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757 Python Users Group Message Board › Sysadmin User Stories

Sysadmin User Stories

Steven Fred L.
s_lott
Mc Lean, VA
Post #: 2
Topic for some future meetings: System Admin User Stories.

For example.

Starting VMWare machines.

Starting multitail sessions.

Controlling Celery.

These are vague descriptions. We need better user stories of things admins do.
Michael
chaoticstream
Virginia Beach, VA
Post #: 1
"subprocess" does the kind of thing I am thinking about...
Opens a shell terminal window (rxvt), starts the command "multitail /var/log/messages" in the window.

Only works on linux. rxvt and multitail must be on the system in the path. Need to do things for error handling and such. I haven't tried to use subprocess on a windows box to see if a cmd window would open correctly and run a command in the window.


import subprocess
subprocess.Popen(['rxvt', '-e', 'multitail', '/var/log/messages'])
A former member
Post #: 5
Not a topic to speak of, but I remember Mike having interest on how to start/stop VMs programmatically. The following seemed pretty interesting and stable enough to use. Possibly a good project for fork and make work for all the extra stuff that Mike may need.

Starting VMWare machines.
http://code.google.co...­
Steven Fred L.
s_lott
Mc Lean, VA
Post #: 3
Looked at it. It does work. But. It's got pretty severe problems, also.

The VMWare VIX is rather more complex than this can support. However, it does point in an interesting direction.

So.

Next month, we can look at ctypes and how to use ctypes to control VIX and VMWare.
Michael
chaoticstream
Virginia Beach, VA
Post #: 2
pyvmware applies to VMware server. VMware server is a free offering from VMware designed to compete against the free offerings from other vendors. VMware offers several API interfaces. In the past they have been using perl for a higher level scripting language. Now they are offering Java and .Net programming interfaces as well. I have been working with ESXi and VMware workstation for the most part.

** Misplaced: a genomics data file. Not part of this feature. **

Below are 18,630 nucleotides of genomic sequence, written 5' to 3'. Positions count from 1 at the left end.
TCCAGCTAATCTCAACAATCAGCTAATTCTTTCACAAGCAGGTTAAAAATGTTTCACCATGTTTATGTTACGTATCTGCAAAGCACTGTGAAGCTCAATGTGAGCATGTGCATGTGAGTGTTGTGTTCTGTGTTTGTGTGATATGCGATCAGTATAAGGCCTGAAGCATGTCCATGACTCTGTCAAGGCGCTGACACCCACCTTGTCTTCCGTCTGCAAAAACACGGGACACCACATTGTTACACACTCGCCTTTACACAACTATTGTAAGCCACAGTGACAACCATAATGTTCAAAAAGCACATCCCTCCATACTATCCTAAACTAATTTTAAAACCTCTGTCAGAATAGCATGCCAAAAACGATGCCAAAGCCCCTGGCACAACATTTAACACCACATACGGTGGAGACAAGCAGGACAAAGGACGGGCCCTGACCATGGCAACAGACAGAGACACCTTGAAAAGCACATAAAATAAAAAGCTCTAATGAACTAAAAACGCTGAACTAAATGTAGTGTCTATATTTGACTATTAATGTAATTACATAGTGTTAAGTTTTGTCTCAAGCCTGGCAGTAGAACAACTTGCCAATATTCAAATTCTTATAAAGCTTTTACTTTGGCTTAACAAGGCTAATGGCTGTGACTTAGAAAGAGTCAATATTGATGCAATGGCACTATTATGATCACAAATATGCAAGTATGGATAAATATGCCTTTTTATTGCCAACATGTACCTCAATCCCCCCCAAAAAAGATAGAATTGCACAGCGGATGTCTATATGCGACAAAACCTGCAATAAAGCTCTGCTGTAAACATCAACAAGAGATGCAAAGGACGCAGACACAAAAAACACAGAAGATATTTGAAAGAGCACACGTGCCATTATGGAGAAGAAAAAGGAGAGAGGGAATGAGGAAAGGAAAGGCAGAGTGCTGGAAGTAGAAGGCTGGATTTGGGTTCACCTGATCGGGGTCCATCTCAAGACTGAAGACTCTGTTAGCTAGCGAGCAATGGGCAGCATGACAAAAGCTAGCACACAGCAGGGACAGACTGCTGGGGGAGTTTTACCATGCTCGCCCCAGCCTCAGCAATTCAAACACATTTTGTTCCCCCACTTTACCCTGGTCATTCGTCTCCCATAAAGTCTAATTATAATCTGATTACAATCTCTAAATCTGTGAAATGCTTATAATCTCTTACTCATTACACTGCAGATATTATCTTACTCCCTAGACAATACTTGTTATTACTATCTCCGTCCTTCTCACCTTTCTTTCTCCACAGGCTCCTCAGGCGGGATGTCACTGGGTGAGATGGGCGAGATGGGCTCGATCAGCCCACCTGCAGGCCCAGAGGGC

I am interested in working with ctypes which is what pyvmware is using. Although when working at that level the programmer has to start working for a living... handling socket connections, open and closing things, memory, etc.
Steven Fred L.
s_lott
Mc Lean, VA
Post #: 4

I am interested in working with ctypes which is what pyvmware is using. Although when working at that level the programmer has to start working for a living... handling socket connections, open and closing things, memory, etc.

Actually, it's not so bad. The VIX interface actually handles the low-level details nicely. The idea is that the underlying VIX C libraries remain intact. Instead of using Perl to get at the libraries (or worse, writing C code), we can use Python and ctypes and have a pretty pleasant scripting experience.
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